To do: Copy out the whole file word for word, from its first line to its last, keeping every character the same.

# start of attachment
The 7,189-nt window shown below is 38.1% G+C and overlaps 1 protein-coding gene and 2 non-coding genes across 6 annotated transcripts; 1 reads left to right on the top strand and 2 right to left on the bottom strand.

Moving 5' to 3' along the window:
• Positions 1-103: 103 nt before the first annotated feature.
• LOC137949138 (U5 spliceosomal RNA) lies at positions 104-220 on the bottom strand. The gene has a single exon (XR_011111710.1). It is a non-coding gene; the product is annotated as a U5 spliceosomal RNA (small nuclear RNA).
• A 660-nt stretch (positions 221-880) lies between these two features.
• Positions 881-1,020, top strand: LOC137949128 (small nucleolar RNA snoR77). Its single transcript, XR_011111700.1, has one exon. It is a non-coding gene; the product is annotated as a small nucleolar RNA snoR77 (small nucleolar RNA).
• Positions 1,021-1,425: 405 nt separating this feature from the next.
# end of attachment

The 7,189-nt window shown below is 38.1% G+C and overlaps 1 protein-coding gene and 2 non-coding genes across 6 annotated transcripts; 1 reads left to right on the top strand and 2 right to left on the bottom strand.

Moving 5' to 3' along the window:
• Positions 1-103: 103 nt before the first annotated feature.
• LOC137949138 (U5 spliceosomal RNA) lies at positions 104-220 on the bottom strand. The gene has a single exon (XR_011111710.1). It is a non-coding gene; the product is annotated as a U5 spliceosomal RNA (small nuclear RNA).
• A 660-nt stretch (positions 221-880) lies between these two features.
• Positions 881-1,020, top strand: LOC137949128 (small nucleolar RNA snoR77). Its single transcript, XR_011111700.1, has one exon. It is a non-coding gene; the product is annotated as a small nucleolar RNA snoR77 (small nucleolar RNA).
• Positions 1,021-1,425: 405 nt separating this feature from the next.